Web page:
Valley fever cases in San Luis Obispo County have topped 200 this year and are expected to exceed the 260 reported cases in 2016 by year’s end, according to a county Public Health Department epidemiologist.
The county’s data was provided to The Tribune as the state recently reported 5,121 provisional cases of valley fever in California from Jan. 1 through Oct. 31, 2017. Not all of those cases have been confirmed.
This year’s statewide data shows an uptick of 1,294 provisional cases from the provisional 3,827 cases reported during that same time period in 2016.
Valley fever, also known as coccidioidomycosis —or cocci for short — is caused by the spores of a fungus that cultivates in soil in parts of California, Arizona, and other areas of the southwestern United States.
This illness is endemic in the Central Valley and Arizona, but it’s also found in San Luis Obispo County. Cases of infected residents from throughout the county have been reported, though more have been diagnosed among people living in the North County, said Ann McDowell, a county Public Health Department epidemiologist.
McDowell said Thursday the county has documented 203 confirmed cases thus far in 2017 and it’s investigating an additional 53 cases. The county also has reported five deaths due to valley fever, all which occurred in the first six months of the year.
“I think we could see more than 260 by the end of the year,” McDowell said. “We’re doing a lot of outreach to physicians and the community to make people aware of valley fever. It can be difficult to diagnose. The symptoms might not be that obvious.”
People contract valley fever by breathing in the dirt or dust in areas where the disease is common, inhaling the fungus spores when they’re spread through the air. Construction work, agriculture, excavation or other digging often kicks up the microscopic spores, and people can become sick if they inhale the dust.
The county’s 260 cases in 2016 were a dramatic spike over previous years (53 cases were reported in 2015). This year’s abnormally wet winter created prime conditions for the fungus, and the high number of infections have continued, McDowell said.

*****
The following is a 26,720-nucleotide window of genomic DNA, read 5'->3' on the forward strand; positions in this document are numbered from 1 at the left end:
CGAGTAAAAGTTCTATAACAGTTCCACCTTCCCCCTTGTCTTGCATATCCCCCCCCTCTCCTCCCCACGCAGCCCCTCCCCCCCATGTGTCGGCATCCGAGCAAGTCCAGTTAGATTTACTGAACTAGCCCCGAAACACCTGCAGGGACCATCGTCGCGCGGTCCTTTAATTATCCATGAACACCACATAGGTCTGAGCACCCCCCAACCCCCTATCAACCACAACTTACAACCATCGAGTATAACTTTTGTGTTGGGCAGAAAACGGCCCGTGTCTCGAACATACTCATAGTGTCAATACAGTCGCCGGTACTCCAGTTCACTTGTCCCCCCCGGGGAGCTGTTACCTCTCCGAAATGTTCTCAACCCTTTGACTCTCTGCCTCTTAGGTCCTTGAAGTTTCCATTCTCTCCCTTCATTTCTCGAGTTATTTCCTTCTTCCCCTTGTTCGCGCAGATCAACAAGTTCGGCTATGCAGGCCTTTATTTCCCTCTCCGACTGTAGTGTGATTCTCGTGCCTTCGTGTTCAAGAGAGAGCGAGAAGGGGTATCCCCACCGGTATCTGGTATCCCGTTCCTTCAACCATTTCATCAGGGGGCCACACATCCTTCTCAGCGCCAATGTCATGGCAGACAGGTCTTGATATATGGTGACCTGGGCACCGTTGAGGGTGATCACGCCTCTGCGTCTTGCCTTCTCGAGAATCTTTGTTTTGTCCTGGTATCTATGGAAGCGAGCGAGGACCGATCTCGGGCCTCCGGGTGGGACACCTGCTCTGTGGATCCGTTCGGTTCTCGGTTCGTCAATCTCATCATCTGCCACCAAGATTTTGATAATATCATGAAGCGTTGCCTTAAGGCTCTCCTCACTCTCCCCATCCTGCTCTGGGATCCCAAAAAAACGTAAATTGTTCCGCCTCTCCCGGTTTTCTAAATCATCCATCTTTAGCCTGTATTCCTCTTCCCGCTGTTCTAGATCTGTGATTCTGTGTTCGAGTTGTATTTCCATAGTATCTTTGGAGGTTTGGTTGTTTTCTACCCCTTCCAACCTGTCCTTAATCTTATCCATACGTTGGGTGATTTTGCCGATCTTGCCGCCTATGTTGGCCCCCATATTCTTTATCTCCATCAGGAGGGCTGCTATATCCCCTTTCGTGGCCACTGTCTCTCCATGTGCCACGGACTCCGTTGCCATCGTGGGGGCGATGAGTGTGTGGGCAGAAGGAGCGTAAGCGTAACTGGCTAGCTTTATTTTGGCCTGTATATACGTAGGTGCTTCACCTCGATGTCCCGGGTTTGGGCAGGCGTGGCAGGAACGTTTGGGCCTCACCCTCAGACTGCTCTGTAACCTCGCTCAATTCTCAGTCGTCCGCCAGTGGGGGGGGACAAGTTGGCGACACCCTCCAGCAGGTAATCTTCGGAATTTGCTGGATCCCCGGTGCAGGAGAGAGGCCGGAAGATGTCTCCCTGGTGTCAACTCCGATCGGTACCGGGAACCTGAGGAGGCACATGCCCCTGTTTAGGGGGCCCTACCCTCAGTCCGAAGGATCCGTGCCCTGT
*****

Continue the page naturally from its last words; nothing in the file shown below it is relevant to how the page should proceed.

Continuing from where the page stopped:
Common symptoms of valley fever include fatigue, cough, fever, shortness of breath, night sweats, loss of appetite, chest pain, and muscle and joint aches throughout the body, according to the Centers for Disease Control and Prevention.
About 60 percent of people who contract the disease either have no indications or only very mild flu-like symptoms and don’t visit a doctor, according to county Public Health.
The state Department of Public Health reported that “it is unknown why there has been an apparent increase in provisional valley fever cases in California in 2017.”
“With an increase in reported valley fever cases, it is important that people living, working, and traveling in California are aware of its symptoms, especially in the southern San Joaquin Valley and the Central Coast, where it is most common,” said CDPH Director and state Public Health Officer Dr. Karen Smith in a statement. “In these areas, anyone who develops flu-like symptoms, such as cough, fever, or difficulty breathing, lasting two weeks or more, should ask their health care provider about valley fever.”
How to avoid valley fever
Though it can be difficult to avoid valley fever is areas where its prevalent, measures can be taken to avoid it.
The CDC advises people to stay away from areas with a lot of dust such as construction or excavation sites. Those who can’t should wear a N95 respirator, a type of face mask.
Other recommendations include staying inside during dust storms; minimizing or avoiding activities with close contact to dirt or dust, including yard work, gardening and digging; and using air filtration measures indoors and cleaning skin injuries well with soap and water, especially if the wound was exposed to dirt or dust.
The California Department of Public Health recommends training workers about the risk of valley fever and taking measures to reduce risk; developing a worksite plan to minimize the area of soil disturbed; suspending work during heavy winds; and using water or soil stabilizers to reduce dust.
Currently no vaccine exists to prevent valley fever.
Number of SLO County deaths due to valley fever by year
Source: SLO County Public Health Agency